The Man Who Loved Jane Austen

283 pages,
ISBN: 0889842027

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Brief Reviews - Fiction
by Ted Whittaker

I was once told-in a friendly way, mind-by a Québécois, that foreigners (he included his own nation) thought Anglo-Canadians resembled hobbits.

Not all of us, perhaps. Ray Smith's fourth novel, The Man Who Loved Jane Austen (Porcupine's Quill, 283 pages, $18.95 paper, ISBN: 0-88984-202-7), looks at the garrisoned anglophones of Westmount whom the author portrays as threatened predators; Smith's other English-speaking Quebecers are pleasant enough, merely threatened. His focal character is college lecturer Frank Wilson, a Jane Austen specialist stuck with bored undergraduates. Frank owes much to Eeyore.

Smith's near-contemporary Montreal is the arena for an ever-baleful referendum, and many Quebecers are being nibbled to spiritual death by cutbacks and by ressentiment from the Québécois; threatened in turn from without, they are in the saddle in their own paddock, and they ride. Frank, to his credit, doesn't get upset by this political turnabout.

For Smith's bourgeois anglophones, Montreal is often a joyless city. Frank's Friday nights at the bar with colleagues don't make him happy at all. A sad-sack, overworked, widowed single parent, he's diffident, lacking in wit and moxie. As if all this weren't enough to bring a kindly, feckless man down, he's frontally assaulted and outflanked by his rancourous in-laws, who constantly raven after custody of his sons.

Everywhere he turns, Frank is thwarted: in office politics; in his footling attempts to get another job in Ontario; in his helpless love for his boys. Hear him, pretty typically thinking about his inadequacies: "...a...quibble...like all my complaints, whining, despairing, passive, a mediocre life, an anglo in Montreal, a nuisance to Quebec, a nuisance to Canada, irrelevant..."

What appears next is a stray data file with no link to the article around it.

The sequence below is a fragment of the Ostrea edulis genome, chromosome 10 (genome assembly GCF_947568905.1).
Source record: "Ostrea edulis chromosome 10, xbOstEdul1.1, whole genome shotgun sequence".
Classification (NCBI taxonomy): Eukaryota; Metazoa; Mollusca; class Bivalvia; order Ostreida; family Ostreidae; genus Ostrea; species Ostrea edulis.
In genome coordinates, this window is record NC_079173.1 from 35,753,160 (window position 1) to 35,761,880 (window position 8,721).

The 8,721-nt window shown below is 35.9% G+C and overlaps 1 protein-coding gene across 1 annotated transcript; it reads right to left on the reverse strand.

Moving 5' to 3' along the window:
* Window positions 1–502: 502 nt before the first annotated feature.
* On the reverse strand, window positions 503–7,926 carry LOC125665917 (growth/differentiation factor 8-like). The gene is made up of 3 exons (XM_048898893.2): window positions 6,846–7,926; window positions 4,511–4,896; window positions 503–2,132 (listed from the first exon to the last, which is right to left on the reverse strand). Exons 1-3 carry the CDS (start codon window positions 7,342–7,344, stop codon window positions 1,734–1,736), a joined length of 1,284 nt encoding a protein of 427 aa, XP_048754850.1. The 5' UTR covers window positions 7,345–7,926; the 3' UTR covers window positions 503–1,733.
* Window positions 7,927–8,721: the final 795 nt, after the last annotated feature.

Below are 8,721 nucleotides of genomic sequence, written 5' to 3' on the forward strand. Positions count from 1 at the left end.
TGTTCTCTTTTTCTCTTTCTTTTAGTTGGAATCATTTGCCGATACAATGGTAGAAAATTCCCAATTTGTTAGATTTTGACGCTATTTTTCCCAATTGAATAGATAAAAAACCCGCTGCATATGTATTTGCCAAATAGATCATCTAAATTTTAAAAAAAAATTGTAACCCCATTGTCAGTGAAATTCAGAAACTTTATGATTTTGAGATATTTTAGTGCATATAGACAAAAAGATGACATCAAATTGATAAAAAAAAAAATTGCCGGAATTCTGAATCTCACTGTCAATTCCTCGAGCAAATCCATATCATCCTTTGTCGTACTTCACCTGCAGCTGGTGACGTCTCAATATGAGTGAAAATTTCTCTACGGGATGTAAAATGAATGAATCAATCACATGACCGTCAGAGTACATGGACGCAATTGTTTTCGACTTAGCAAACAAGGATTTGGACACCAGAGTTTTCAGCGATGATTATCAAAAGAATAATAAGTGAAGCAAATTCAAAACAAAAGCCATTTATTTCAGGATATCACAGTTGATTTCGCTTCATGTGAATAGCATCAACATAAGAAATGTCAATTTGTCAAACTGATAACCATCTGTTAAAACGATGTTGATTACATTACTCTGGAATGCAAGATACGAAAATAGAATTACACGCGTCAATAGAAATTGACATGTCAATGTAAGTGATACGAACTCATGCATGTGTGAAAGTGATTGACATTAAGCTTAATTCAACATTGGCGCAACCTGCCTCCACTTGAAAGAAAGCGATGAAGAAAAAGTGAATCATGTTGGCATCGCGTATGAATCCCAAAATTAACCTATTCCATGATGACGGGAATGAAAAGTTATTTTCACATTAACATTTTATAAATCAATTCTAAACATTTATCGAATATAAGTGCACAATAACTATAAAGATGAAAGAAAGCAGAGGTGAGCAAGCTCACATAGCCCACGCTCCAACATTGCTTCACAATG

Ray Smith possesses a splendid ear. The voicings of the children and, even better, of the Hatchers, Frank's up-mountain in-laws, are flawless. Here is the mother-in-law, a singularly sharptoothed old fish, greeting Frank at a party: "...that blue blazer again-why do you go out of your way to disgrace the family, don't you even own a suit?"

Then there's Smith's take on the politics of daily life for têtes carrées in Quebec, caustically instructive to readers outside that charming milieu. Francophones are offstage presences, directing the scenes. They're usually lumped, by Frank's peers, as the "nationalists" or "bozo the [education] ministry." During a bar conversation among friends,

Frank replied, "If I'm not mistaken, several of you gentlemen are, as my in-laws put it, among the Chosen. How come you haven't left yet?"

After a loaded pause, Sholem replied, plonkingly, "It can't happen here."

To Frank Wilson it happens, soon enough. A little light bulb switches on, all too late (Jane Austen could have told him much about shark ethology). He's finally onto something, realizing, during a late-night cathartic rant to an old friend, a few home truths about parenting: he's doing it in both spiritual and economic poverty, and failing; love is not enough. And also about the them and the us in Quebec: "`there are always others...others to blame...as the Hatchers blame me, as the separatists blame us...when we argue with them, we use their terms, and we become them...'"

Smith ends his bitter fiction a year after the same dead season in which it begins. Frank has quit his job and has been finessed out of future employment, Montreal house, savings, kids. Sans everything, he's going down the road to his childhood home. Just previously, he was chewing like cud a tag from Othello-"tranquil mind". Now, driving blind in a pristine, dangerous night blizzard, he redefines his mental state, spinning the phrase a little into "frozen tranquility". Remembering the colours of his children's hair is an effort. Frank smiles to himself. As his older son once crucially observed, "Dada doesn't laugh." The comfort of memory, like the snow, is cold. 


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